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Dental Diplomacy

Research competition winners from the USC School of Dentistry travel to China.

January 1, 2006

By Veronica Jauriqui
This article was originally published by the USC School of Dentistry in Jan. 2006.

For a handful of students, a trip halfway around the world proved that we’re really not that different after all.

Four of the first-, second- and third-place winners from last February’s Student Research Day, led by part-time faculty member Harris Done, enjoyed a ten-day whirlwind trip to China this past fall. With scholarships provided by alumni and companies like the DenMat Corporation and Western Dental, the students toured through the country’s major dental schools and presented their prize-winning research to attending faculty and students. 

Throughout, they established strong connections with their Chinese peers—friendships, Done hopes, which will continue throughout their professional lives.

“It is important that our students have an experience like this,” says Done, who planned the trip and secured the scholarship funding. “The goodwill that we can spread on behalf of USC and the U.S. is invaluable.  And our relationships with schools around the Pacific Rim, in particular, are especially important.”

Joined by nine other USC dental students who were interested in participating in the cultural exchange, the group toured through three of the country’s top five dental universities in Beijing, Shanghai and Xi'an.  Fourth-year doctoral dental student John Jerome sees the beginnings of important partnerships and the prospect for future collaborations.  Chinese and American students discussed research, shared their professional interests and exchanged e-mails, he says.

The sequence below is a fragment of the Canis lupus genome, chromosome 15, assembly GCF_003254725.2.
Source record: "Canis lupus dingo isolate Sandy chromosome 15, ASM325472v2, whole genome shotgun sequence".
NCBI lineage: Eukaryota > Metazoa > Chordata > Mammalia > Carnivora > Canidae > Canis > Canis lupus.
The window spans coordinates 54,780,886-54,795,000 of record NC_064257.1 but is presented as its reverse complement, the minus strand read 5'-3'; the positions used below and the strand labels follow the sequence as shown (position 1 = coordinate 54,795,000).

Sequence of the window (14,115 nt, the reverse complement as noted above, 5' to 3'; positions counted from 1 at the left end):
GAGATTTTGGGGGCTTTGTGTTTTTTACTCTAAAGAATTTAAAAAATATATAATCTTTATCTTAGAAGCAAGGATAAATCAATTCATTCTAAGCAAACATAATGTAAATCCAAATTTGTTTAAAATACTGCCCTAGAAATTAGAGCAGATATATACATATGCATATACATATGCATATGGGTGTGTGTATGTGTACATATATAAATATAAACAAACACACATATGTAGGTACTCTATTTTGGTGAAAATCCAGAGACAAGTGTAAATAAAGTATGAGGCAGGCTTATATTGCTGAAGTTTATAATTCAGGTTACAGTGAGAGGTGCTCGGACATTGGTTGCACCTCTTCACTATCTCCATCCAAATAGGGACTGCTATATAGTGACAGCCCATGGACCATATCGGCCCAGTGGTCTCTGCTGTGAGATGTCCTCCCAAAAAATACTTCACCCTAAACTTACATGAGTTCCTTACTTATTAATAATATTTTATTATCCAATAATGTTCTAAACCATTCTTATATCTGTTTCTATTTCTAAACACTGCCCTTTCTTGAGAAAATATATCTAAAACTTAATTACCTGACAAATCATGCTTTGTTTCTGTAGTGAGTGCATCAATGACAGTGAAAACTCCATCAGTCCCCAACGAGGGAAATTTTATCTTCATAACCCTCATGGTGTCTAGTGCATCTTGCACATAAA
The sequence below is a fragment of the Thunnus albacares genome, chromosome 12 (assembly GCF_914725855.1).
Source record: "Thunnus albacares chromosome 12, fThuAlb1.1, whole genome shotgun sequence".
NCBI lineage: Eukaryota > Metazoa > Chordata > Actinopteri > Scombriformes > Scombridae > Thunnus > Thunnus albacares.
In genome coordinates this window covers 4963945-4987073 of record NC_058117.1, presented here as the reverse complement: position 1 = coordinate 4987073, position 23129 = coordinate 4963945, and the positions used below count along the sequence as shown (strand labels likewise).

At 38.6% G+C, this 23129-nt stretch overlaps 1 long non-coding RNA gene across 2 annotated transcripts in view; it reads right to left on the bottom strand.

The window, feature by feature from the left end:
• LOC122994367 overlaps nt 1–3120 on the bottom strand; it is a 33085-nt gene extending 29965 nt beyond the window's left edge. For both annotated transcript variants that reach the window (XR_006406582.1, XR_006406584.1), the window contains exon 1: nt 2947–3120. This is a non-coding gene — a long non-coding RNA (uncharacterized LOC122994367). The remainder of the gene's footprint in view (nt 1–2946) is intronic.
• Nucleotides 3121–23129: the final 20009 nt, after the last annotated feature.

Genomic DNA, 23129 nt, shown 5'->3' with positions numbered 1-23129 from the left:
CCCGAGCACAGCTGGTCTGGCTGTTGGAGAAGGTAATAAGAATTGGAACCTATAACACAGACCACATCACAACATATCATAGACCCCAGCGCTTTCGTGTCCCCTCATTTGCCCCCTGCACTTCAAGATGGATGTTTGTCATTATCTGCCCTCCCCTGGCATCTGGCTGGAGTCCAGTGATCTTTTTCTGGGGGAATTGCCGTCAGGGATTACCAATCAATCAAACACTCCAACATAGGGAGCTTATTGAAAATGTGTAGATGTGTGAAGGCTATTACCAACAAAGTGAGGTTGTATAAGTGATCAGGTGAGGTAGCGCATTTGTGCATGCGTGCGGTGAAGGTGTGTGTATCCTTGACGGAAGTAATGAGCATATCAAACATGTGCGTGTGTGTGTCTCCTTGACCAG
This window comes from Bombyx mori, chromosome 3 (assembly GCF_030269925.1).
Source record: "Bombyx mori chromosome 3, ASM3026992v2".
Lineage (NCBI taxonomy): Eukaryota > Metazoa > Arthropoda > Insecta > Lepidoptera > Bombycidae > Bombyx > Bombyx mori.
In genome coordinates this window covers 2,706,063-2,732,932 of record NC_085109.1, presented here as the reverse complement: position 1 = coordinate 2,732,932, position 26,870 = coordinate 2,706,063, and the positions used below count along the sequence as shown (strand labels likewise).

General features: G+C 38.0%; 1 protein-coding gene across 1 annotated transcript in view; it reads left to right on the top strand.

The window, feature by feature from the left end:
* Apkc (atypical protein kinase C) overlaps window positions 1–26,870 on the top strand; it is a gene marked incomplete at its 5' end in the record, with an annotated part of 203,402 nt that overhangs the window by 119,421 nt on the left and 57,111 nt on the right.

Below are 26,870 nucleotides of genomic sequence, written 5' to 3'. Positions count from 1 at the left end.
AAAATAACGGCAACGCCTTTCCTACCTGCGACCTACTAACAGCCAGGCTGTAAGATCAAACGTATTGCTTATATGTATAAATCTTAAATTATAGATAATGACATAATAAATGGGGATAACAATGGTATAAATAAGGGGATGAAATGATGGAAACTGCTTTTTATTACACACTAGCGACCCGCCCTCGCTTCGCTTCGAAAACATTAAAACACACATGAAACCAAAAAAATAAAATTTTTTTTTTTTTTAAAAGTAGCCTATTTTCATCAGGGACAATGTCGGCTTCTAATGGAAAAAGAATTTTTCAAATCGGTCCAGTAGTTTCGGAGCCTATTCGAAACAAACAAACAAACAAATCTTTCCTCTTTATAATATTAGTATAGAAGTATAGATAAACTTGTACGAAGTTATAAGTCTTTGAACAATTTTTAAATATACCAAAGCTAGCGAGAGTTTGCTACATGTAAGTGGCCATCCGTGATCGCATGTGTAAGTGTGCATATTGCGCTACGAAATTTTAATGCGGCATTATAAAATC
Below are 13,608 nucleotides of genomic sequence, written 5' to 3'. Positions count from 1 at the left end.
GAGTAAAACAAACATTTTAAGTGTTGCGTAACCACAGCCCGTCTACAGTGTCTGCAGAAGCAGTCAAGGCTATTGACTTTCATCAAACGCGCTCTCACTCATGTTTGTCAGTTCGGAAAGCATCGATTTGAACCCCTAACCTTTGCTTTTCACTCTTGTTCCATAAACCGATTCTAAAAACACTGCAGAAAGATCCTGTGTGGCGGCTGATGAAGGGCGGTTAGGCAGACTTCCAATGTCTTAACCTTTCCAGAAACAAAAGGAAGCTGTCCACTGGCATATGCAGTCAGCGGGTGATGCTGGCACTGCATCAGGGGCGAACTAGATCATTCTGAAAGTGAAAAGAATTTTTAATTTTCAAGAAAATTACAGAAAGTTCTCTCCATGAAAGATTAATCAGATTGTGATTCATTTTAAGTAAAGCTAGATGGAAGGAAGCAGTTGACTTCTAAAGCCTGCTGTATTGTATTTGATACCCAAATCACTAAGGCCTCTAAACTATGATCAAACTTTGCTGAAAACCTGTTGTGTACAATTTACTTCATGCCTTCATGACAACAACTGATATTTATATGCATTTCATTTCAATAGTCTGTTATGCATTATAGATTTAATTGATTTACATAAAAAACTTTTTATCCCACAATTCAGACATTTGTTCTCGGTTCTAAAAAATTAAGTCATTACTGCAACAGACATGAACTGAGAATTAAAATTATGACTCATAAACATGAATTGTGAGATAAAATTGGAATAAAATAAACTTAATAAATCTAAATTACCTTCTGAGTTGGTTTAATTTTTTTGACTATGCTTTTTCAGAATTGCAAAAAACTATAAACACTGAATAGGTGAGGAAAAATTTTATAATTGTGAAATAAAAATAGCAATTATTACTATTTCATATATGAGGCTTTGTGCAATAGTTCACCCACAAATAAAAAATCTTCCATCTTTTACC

“A lot of the students and faculty were interested in what we had to present.  That sparked questions and opportunities that could lead into future projects,” he says. “I could put them in contact with people I know and vice versa.  We can continue to develop that relationship.”

While the groups could appreciate each other’s differences, just as important for Jerome and fellow fourth-year doctoral dental student Shama Currimbhoy was the opportunity to recognize their similarities.  “Professionally, we had many things in common,” Currimbhoy says. “We saw them waxing up their teeth in the labs and casting gold crowns.  It was really easy to make a connection because we could totally relate to each other.”

Whether they shared grief over the rigors of dental school or a love of the more secular, like the rock band Green Day, “We were all in this together,” she says. “It was surprising. It was pleasantly surprising."

Done hopes the students came away with a respect for the culture and complexity of a growing world power. “The economic explosion, the growth and the building is unparalleled,” Done says.  “Also is the friendliness of the schools, the faculty and the students.  That was the highlight: getting to see that they are all just dental students and faculty, and we are pretty much the same.”